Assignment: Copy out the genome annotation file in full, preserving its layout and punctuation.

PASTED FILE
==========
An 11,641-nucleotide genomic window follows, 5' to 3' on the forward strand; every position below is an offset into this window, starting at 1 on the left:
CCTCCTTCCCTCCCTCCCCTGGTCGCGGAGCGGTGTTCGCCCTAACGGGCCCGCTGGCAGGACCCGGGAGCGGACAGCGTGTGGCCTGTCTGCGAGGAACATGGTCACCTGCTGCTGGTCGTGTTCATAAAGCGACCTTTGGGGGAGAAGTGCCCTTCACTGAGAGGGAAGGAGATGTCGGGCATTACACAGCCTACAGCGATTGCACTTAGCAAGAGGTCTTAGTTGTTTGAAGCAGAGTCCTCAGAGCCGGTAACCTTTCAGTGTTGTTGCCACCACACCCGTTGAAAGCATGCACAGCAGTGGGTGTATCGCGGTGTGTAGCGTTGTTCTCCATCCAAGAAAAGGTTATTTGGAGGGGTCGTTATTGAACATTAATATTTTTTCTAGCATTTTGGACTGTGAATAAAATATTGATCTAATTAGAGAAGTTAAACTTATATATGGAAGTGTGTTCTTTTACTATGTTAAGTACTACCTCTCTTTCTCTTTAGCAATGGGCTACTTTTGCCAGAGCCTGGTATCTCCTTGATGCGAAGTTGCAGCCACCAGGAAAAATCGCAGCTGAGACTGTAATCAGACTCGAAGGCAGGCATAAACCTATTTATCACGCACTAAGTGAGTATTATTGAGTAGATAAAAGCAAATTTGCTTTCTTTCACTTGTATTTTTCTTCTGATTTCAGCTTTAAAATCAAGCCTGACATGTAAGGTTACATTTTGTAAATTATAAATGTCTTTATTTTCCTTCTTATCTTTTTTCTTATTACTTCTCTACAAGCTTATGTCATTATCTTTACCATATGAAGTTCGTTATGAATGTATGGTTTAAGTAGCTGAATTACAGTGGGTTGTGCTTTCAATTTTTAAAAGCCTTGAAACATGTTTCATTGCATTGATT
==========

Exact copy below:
An 11,641-nucleotide genomic window follows, 5' to 3' on the forward strand; every position below is an offset into this window, starting at 1 on the left:
CCTCCTTCCCTCCCTCCCCTGGTCGCGGAGCGGTGTTCGCCCTAACGGGCCCGCTGGCAGGACCCGGGAGCGGACAGCGTGTGGCCTGTCTGCGAGGAACATGGTCACCTGCTGCTGGTCGTGTTCATAAAGCGACCTTTGGGGGAGAAGTGCCCTTCACTGAGAGGGAAGGAGATGTCGGGCATTACACAGCCTACAGCGATTGCACTTAGCAAGAGGTCTTAGTTGTTTGAAGCAGAGTCCTCAGAGCCGGTAACCTTTCAGTGTTGTTGCCACCACACCCGTTGAAAGCATGCACAGCAGTGGGTGTATCGCGGTGTGTAGCGTTGTTCTCCATCCAAGAAAAGGTTATTTGGAGGGGTCGTTATTGAACATTAATATTTTTTCTAGCATTTTGGACTGTGAATAAAATATTGATCTAATTAGAGAAGTTAAACTTATATATGGAAGTGTGTTCTTTTACTATGTTAAGTACTACCTCTCTTTCTCTTTAGCAATGGGCTACTTTTGCCAGAGCCTGGTATCTCCTTGATGCGAAGTTGCAGCCACCAGGAAAAATCGCAGCTGAGACTGTAATCAGACTCGAAGGCAGGCATAAACCTATTTATCACGCACTAAGTGAGTATTATTGAGTAGATAAAAGCAAATTTGCTTTCTTTCACTTGTATTTTTCTTCTGATTTCAGCTTTAAAATCAAGCCTGACATGTAAGGTTACATTTTGTAAATTATAAATGTCTTTATTTTCCTTCTTATCTTTTTTCTTATTACTTCTCTACAAGCTTATGTCATTATCTTTACCATATGAAGTTCGTTATGAATGTATGGTTTAAGTAGCTGAATTACAGTGGGTTGTGCTTTCAATTTTTAAAAGCCTTGAAACATGTTTCATTGCATTGATT